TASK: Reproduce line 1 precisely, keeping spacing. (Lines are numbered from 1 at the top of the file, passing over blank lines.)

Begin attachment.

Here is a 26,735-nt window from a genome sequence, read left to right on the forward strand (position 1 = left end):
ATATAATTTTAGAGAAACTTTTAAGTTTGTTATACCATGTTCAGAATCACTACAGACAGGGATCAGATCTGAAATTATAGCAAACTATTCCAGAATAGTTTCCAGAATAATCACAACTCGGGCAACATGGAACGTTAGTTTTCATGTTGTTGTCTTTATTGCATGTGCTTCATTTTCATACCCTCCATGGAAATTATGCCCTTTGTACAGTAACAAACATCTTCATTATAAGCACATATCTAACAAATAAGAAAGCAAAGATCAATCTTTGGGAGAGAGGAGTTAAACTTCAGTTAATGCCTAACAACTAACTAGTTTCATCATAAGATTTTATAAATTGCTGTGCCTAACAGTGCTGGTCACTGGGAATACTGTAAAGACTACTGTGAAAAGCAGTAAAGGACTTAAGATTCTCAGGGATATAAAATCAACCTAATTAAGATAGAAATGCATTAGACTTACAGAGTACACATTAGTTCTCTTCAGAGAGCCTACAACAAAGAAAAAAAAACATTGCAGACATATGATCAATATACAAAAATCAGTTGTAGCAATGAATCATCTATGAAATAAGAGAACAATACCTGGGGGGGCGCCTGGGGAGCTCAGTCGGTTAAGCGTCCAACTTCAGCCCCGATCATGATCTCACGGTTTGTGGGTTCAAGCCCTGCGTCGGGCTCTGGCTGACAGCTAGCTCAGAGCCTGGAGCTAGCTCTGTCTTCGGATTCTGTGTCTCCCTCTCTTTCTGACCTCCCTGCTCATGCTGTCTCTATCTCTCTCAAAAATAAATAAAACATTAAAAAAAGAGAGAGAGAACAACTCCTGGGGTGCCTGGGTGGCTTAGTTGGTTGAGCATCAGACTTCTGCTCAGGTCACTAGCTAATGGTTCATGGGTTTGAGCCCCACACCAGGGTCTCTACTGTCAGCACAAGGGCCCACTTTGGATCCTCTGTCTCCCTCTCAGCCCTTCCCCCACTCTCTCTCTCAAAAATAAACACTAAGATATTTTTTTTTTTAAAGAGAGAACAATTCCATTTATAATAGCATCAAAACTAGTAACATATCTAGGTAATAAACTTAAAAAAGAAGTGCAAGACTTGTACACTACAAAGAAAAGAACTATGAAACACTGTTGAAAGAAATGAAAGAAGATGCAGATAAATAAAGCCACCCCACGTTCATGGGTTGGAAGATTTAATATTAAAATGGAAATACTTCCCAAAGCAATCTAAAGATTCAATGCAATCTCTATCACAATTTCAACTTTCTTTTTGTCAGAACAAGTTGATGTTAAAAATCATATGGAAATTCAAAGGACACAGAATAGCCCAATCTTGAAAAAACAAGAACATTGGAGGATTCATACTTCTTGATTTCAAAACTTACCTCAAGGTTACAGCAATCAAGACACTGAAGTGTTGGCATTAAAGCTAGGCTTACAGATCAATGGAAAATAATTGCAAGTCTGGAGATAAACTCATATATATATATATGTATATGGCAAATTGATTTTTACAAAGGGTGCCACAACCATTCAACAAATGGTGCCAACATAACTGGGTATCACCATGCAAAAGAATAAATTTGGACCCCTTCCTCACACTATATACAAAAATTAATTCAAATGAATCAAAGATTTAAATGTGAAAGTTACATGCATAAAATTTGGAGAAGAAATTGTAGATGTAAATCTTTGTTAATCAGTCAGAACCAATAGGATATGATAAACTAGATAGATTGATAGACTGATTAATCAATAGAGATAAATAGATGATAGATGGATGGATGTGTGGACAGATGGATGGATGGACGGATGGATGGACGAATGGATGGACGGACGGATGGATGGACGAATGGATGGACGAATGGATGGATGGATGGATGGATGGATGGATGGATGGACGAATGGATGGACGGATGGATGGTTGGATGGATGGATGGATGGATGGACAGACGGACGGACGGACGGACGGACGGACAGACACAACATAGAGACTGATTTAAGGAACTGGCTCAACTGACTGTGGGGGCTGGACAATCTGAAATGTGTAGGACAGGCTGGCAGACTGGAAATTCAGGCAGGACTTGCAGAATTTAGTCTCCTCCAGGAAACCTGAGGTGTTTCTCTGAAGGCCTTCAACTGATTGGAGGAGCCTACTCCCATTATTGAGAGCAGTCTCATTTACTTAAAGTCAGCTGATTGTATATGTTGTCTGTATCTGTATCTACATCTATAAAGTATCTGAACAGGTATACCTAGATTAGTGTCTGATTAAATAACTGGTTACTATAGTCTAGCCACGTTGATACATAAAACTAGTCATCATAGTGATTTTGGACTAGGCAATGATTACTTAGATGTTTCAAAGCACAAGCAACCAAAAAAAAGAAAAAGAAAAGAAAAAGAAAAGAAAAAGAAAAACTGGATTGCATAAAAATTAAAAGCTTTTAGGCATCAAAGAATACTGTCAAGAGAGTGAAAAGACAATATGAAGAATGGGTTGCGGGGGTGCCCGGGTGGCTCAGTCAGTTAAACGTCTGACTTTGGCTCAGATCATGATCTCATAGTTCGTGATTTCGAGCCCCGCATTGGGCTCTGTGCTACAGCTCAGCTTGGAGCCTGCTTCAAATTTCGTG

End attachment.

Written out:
Here is a 26,735-nt window from a genome sequence, read left to right on the forward strand (position 1 = left end):